Like everyone we've been watching hour-by-hour as the swine flu situation changes, as new cases are confirmed and the WHO delivers the sort of warnings usually seen at the beginning of a disaster movie.
The problem is, as Oxford's Angela McLean explains in this excellent article in The Daily Telegraph, whilst the risks are all too real we simply don't know how this real-life movie will pan out or whether we are heading for disaster, for a rather-worse-than-usual flu season, or for something in between.
Angela writes: 'This uncertainty is the main problem – and why it is utterly impossible to make confident predictions about what will happen next, or how many cases we can expect.'
'Influenza is notorious for its ability to mutate. The good news is that the British flu season has passed, so there is a very real possibility that we will see very limited transmission in the UK for many months.'
'This is what happened in the most recent pandemic, in 1968: that strain of the disease arose in south-east Asia in July, but no epidemic in the UK until December. Although it was unusually long-lasting, with high numbers of cases occurring into mid-April, the 1969 epidemic was never particularly intense. There was no great excess in mortality: indeed, I was a schoolchild in London and have no memory of the pandemic at all.'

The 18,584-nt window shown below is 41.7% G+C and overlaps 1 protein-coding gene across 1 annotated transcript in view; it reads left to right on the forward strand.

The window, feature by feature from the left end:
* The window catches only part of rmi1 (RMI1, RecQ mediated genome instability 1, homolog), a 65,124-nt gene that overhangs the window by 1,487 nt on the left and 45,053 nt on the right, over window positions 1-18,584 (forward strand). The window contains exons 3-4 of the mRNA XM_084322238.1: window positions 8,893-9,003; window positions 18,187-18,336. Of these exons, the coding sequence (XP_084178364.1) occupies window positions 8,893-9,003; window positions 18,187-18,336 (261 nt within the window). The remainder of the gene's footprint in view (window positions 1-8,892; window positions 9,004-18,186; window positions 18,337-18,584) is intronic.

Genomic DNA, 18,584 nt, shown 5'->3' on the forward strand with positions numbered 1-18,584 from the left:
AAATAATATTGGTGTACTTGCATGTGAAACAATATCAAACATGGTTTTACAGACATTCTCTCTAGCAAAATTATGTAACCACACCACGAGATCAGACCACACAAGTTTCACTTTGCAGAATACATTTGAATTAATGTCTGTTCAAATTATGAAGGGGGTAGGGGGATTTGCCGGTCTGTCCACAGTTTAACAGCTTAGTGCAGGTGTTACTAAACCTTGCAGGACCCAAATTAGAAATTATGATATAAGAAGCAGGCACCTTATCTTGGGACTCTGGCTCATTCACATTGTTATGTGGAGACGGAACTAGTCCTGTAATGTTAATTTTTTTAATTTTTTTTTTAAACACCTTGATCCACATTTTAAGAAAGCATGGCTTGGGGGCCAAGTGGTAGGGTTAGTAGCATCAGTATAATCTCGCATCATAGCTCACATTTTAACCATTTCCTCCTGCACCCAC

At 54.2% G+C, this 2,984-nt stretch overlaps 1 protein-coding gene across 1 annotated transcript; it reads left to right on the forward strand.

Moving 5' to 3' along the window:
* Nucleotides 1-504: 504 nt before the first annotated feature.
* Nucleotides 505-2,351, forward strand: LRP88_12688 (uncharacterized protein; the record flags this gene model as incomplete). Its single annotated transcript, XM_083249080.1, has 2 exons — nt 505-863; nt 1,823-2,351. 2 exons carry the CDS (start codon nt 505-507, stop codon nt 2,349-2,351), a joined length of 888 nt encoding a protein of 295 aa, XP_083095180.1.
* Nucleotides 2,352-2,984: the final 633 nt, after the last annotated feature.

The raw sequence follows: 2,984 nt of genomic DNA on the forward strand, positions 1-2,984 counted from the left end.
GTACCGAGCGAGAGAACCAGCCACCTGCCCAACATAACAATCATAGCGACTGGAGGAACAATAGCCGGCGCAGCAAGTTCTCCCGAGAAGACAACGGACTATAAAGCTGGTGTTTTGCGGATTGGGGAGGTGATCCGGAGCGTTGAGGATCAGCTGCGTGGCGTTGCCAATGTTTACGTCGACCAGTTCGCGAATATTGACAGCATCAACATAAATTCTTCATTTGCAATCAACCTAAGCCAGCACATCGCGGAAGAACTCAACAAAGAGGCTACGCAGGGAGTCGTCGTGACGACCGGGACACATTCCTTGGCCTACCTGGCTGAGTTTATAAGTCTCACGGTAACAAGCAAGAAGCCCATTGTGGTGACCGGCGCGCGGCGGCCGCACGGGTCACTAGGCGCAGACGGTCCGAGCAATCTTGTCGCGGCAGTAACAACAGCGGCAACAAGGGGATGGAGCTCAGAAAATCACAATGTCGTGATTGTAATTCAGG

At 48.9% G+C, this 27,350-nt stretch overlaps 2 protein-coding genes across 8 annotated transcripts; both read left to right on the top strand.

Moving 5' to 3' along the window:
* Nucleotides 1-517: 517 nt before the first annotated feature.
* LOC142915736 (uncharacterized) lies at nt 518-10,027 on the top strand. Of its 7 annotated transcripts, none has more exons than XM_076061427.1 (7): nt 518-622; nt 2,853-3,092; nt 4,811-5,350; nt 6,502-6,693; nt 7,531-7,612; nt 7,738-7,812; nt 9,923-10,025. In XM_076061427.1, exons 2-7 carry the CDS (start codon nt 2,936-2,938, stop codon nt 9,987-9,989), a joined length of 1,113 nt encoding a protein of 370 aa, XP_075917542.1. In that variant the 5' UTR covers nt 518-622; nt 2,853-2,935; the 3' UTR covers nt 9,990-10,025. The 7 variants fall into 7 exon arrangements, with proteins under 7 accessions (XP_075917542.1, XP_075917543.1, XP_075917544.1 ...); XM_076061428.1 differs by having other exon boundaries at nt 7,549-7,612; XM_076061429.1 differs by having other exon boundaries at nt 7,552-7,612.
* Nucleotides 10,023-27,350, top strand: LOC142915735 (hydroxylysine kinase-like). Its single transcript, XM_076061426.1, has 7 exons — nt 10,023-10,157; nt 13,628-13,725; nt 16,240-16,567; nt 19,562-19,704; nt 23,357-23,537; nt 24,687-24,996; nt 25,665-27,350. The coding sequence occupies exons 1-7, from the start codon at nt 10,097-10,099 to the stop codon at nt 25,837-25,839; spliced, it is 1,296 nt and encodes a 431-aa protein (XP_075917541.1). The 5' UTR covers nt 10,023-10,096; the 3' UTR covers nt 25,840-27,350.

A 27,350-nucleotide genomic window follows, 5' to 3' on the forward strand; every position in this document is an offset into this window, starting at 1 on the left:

She says that so far the UK Government is doing the right things, using anti-viral drugs in a targeted way to try and contain the outbreak. But, of course, the real test is likely to come if large numbers of people become infected demanding treatment at the same time or previously unknown reservoirs of the disease are suddenly discovered.
Up to this point media reporting of the possible pandemic has been reasonably accurate and appropriate to the very serious threat a virulent flu outbreak poses. But, as time goes on, this 'if.. factor' inevitably becomes a problem for reporters who want solid facts and definite opinions: at the moment most scientists don't have either and need to analyse both the virus and the pattern of the outbreak before they can say more.
As Ben Goldacre notes in The Guardian the backlash against the gloomiest predictions has already begun as journalists begin to worry that perhaps they have over-hyped what is an extremely difficult story to get to grips with.
At the moment we have more questions than answers and we're being told to do little more than take basic hygiene precautions, which is a pretty uncomfortable place to be: everyone wants to know 'yes, but will it be like the last pandemic in 1968? or more like the 1957 one? and what about the terrible 1918 flu?...'
We may not be able to answer these questions yet but Angela closes her article by telling us to remember that all these 'ifs' mean that, like some past pandemics, this one may not be the disaster we all fear:
'The only good pandemic is a pandemic that is over. Since that is not on offer, the next best thing is a pandemic that causes a mild disease and has a very low fatality rate.'
'We have seen from the past 10 days that things can change fast, but for now it is still possible to hope that if a pandemic does emerge, it will be mild enough that today's schoolchildren will scarcely remember it come the great panic of 2049.'
Professor Angela McLean is co-director of the Institute for Emerging Infections at Oxford University and is based at Oxford's Department of Zoology.